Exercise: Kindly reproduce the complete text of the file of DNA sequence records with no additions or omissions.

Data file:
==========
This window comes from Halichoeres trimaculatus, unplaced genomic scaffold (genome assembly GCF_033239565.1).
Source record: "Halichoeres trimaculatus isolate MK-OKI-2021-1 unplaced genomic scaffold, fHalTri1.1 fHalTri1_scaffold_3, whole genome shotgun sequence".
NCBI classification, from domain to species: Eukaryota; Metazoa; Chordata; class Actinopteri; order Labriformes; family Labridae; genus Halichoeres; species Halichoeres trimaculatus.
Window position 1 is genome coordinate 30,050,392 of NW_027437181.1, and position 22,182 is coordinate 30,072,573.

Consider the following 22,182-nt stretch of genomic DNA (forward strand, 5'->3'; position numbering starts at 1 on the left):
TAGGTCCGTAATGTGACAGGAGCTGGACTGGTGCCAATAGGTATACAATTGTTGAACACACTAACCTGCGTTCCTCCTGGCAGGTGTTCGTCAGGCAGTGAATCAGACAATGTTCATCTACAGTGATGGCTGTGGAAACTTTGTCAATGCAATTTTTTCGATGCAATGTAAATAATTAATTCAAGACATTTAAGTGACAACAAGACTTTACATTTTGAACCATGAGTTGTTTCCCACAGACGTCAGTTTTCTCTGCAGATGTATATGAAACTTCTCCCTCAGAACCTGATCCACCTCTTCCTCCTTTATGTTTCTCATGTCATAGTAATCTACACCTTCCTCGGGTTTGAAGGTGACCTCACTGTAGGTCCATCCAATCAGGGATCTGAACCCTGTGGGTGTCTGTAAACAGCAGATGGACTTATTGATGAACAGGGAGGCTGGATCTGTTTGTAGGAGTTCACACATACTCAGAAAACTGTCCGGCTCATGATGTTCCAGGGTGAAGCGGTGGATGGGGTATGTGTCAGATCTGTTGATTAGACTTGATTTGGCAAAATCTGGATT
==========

This window comes from Halichoeres trimaculatus, unplaced genomic scaffold (genome assembly GCF_033239565.1).
Source record: "Halichoeres trimaculatus isolate MK-OKI-2021-1 unplaced genomic scaffold, fHalTri1.1 fHalTri1_scaffold_3, whole genome shotgun sequence".
NCBI classification, from domain to species: Eukaryota; Metazoa; Chordata; class Actinopteri; order Labriformes; family Labridae; genus Halichoeres; species Halichoeres trimaculatus.
Window position 1 is genome coordinate 30,050,392 of NW_027437181.1, and position 22,182 is coordinate 30,072,573.

Consider the following 22,182-nt stretch of genomic DNA (forward strand, 5'->3'; position numbering starts at 1 on the left):
TAGGTCCGTAATGTGACAGGAGCTGGACTGGTGCCAATAGGTATACAATTGTTGAACACACTAACCTGCGTTCCTCCTGGCAGGTGTTCGTCAGGCAGTGAATCAGACAATGTTCATCTACAGTGATGGCTGTGGAAACTTTGTCAATGCAATTTTTTCGATGCAATGTAAATAATTAATTCAAGACATTTAAGTGACAACAAGACTTTACATTTTGAACCATGAGTTGTTTCCCACAGACGTCAGTTTTCTCTGCAGATGTATATGAAACTTCTCCCTCAGAACCTGATCCACCTCTTCCTCCTTTATGTTTCTCATGTCATAGTAATCTACACCTTCCTCGGGTTTGAAGGTGACCTCACTGTAGGTCCATCCAATCAGGGATCTGAACCCTGTGGGTGTCTGTAAACAGCAGATGGACTTATTGATGAACAGGGAGGCTGGATCTGTTTGTAGGAGTTCACACATACTCAGAAAACTGTCCGGCTCATGATGTTCCAGGGTGAAGCGGTGGATGGGGTATGTGTCAGATCTGTTGATTAGACTTGATTTGGCAAAATCTGGATT